On 1st December, Facebook founder Mark Zuckerberg took to the world-conquering social media platform he created to announce not one, but two births. Zuckerberg and his wife Priscilla Chan presented their newborn daughter Max to the world at the same time as announcing a new charity which will instantly become one of the largest in the world. The Chan-Zuckerberg Initiative (CZI) will have the mission of 'advancing human potential and promoting equality', and will be funded to the tune of an estimated $45 billion over the course of the couple's lifetime. In practice, that means that Zuckerberg will be giving away an estimated 99 per cent of his shares in the company he created; if he follows through on the promise he'll be the second biggest philanthropist in human history (after Andrew Carnegie).
It's a good news story on an almost unrivalled scale. One of the biggest symbols of modern wealth and capitalism deciding to give almost all of his money away. Overnight, Zuckerberg's image has been transformed – from Poster Boy of the tech revolution's super-rich (and the guy who made millions of businessmen worldwide feel terribly inadequate), to the world's most generous man.
For Christians however, the story might feel a little problematic. Zuckerberg is a confirmed atheist; raised in a Jewish family, he turned his back on faith at 13 shortly after his Bar Mitzvah, and now even lists the fact on his personal Facebook page. The idea of someone who has completely rejected God behaving like this doesn't sit too neatly with the classic evangelical worldview that God is using His people to remake and recreate a better world. In fact, Zuckerberg's announcement could challenge Christians in all sorts of ways...
1. Christians don't have a monopoly on doing good
First, the establishment of the CZI should radically challenge any notion that Christians are the only people who can perform great acts of compassion, kindness and generosity. It's certainly true that many of history's great humanitarians – William Wilberforce, Mother Teresa and Martin Luther King to name but three – have been Christians, but it's a pretty thin argument to suggest that civilisation hasn't also benefitted from plenty of incredible people who didn't share their faith. Gandhi, Schindler, and even Carnegie – the greatest philanthropist ever if you adjust for inflation – weren't followers of Jesus. Mark Zuckerberg isn't a Christian, but there's little doubt that the money he's now releasing will accomplish amazing things – much of it among the world's poorest people. The blind will see; mothers won't have to bury their children, and whoever's responsible for that, we should thank God for them.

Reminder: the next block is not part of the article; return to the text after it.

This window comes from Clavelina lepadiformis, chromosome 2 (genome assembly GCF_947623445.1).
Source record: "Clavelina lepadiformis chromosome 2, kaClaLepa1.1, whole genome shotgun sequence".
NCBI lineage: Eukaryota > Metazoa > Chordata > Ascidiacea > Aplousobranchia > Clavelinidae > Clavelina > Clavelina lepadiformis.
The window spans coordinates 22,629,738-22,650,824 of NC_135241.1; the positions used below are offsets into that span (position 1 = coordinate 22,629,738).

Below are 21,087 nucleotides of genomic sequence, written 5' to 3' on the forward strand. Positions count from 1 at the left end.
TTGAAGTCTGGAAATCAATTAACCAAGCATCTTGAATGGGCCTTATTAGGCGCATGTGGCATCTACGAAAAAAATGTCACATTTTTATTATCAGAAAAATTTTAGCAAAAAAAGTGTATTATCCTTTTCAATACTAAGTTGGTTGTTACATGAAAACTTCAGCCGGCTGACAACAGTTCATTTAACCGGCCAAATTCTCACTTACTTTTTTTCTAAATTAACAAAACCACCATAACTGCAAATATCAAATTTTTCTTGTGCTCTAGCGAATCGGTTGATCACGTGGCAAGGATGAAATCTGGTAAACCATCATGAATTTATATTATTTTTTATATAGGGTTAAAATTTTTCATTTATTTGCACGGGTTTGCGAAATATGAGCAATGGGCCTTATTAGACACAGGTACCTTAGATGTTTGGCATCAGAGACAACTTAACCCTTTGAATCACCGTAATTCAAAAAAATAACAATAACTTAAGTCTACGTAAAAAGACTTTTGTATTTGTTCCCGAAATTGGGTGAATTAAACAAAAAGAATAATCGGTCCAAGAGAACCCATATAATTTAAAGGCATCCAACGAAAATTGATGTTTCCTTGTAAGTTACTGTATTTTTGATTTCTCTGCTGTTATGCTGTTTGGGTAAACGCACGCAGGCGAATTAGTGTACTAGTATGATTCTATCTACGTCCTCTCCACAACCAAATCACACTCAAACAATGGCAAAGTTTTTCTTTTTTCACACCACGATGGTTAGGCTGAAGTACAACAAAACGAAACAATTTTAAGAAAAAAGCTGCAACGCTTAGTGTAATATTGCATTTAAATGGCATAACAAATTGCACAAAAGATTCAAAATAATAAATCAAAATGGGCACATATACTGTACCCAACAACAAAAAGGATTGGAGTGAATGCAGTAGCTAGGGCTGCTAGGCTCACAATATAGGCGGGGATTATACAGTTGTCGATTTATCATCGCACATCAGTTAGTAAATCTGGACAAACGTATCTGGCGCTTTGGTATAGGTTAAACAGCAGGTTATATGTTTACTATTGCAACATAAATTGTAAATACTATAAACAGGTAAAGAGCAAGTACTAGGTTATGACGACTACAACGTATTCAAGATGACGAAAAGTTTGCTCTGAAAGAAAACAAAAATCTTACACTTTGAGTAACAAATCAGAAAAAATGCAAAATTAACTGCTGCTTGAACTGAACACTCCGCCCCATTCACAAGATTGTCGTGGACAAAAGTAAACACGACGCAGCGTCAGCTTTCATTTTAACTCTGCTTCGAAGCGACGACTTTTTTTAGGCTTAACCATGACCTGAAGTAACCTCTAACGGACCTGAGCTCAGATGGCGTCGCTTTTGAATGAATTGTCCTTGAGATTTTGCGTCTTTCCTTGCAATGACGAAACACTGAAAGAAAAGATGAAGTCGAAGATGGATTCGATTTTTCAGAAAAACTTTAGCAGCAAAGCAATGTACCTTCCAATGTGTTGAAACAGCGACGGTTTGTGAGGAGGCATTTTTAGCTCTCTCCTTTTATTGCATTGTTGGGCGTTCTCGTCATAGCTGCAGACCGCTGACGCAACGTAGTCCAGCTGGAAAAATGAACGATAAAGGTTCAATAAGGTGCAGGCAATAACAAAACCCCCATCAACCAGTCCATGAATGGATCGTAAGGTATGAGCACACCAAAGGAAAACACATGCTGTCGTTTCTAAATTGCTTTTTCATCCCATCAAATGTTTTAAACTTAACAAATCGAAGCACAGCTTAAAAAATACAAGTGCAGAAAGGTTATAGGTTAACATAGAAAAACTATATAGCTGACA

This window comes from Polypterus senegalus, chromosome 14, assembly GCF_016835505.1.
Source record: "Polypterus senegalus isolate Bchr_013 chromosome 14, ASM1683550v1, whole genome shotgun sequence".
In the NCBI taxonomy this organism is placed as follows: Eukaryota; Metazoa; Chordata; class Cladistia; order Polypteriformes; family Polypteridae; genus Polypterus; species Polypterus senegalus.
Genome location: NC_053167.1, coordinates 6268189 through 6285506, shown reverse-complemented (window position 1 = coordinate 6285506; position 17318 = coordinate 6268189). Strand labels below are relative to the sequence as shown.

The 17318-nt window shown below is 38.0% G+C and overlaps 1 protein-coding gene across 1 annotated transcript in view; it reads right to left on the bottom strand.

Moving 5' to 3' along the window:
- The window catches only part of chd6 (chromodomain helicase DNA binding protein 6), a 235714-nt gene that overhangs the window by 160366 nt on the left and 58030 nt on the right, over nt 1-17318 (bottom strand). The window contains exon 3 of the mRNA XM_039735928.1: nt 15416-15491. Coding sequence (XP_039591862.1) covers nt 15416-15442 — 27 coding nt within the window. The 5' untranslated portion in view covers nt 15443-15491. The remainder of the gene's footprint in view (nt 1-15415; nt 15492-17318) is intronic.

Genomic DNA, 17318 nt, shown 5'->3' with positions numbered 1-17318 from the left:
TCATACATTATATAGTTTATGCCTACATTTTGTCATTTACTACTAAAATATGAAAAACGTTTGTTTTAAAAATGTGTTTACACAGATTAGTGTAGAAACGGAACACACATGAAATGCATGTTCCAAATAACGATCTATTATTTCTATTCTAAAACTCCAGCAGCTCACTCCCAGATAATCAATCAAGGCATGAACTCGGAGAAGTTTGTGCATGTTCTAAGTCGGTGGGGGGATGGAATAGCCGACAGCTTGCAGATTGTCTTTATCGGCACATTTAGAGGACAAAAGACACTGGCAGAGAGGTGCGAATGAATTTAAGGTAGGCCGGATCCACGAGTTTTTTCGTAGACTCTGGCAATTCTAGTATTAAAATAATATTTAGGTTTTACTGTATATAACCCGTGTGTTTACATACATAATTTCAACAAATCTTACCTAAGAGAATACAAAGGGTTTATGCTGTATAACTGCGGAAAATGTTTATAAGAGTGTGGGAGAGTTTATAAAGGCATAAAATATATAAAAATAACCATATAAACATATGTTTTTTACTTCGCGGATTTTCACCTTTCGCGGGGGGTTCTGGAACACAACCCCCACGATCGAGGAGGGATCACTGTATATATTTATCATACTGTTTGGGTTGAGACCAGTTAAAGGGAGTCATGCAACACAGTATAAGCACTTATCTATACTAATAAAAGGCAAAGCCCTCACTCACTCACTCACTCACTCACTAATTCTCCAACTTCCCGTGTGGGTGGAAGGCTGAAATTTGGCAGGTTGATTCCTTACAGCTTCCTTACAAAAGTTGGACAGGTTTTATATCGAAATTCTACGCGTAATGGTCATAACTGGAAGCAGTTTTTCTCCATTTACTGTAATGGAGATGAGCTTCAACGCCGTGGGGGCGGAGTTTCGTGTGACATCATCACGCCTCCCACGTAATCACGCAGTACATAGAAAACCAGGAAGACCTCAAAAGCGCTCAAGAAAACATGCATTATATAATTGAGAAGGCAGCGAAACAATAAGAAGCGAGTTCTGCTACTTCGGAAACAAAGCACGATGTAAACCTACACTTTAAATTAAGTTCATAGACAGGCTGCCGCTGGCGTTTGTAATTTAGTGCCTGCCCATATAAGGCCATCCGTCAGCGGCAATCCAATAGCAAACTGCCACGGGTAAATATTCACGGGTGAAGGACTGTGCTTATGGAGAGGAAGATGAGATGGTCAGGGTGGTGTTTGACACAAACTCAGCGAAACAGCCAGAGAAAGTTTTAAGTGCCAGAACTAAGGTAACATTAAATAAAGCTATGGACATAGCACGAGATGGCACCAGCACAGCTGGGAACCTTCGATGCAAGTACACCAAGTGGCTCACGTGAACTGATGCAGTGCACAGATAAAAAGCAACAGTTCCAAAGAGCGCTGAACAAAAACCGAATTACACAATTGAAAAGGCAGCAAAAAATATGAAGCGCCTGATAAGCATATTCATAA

2. God uses atheists
Here's a slightly trickier thought, for the faithful and the faithless alike: if Zuckerberg's fortune is ploughed into projects which fight disease, combat poverty, build communities and restore hope all around the world, then he is profoundly involving himself in the same mission that we might term the Kingdom of God. So for those of us who hold to a faith in a God who is making all things new (Revelation 21:5); who is working in all things for good of those who love him (Romans 8:28), that means God is using Mark Zuckerberg to establish his Kingdom on earth. God, who 'loves a cheerful giver' (2 Corinthians 9:7) is presumably delighted with the gesture, but it shouldn't be a huge stretch to suggest that he even inspired it. If you're an atheist of course, that's an even more irritating Christian viewpoint than usual.
3. A challenge to radical generosity
Finally, Zuckerberg and Chan's extraordinary act of philanthropy should present a huge personal challenge to us all. Of course, the couple will remain wealthy, but they've chosen not to use their money to pursue power, security and more money. The establishment of the CZI is expected to inspire a wave of mega giving among the rich; could it also inspire regular people like you and I to be a little more generous too? So many of us have managed to use the '10 per cent rule' to justify a kind of religiously limited generosity; Zuckerberg's eye-popping 99 per cent figure is more than a small challenge to that.
In Matthew's Gospel, Jesus meet a man we now call 'the rich young ruler.'The man asks Jesus what he needs to do to enter the Kingdom of Heaven; Jesus replies that he just has to sell all he has and give to the poor. Then he'll have treasure in heaven. The man goes away sad 'because he had great wealth' (Matthew 19:22); he seems unable to do what Mark Zuckerberg seemingly can. An atheist can't buy his way into heaven any more than a Christian can, but it seems to me that whether they know it or not, Zuckerberg and Chan are choosing to commit a divine act.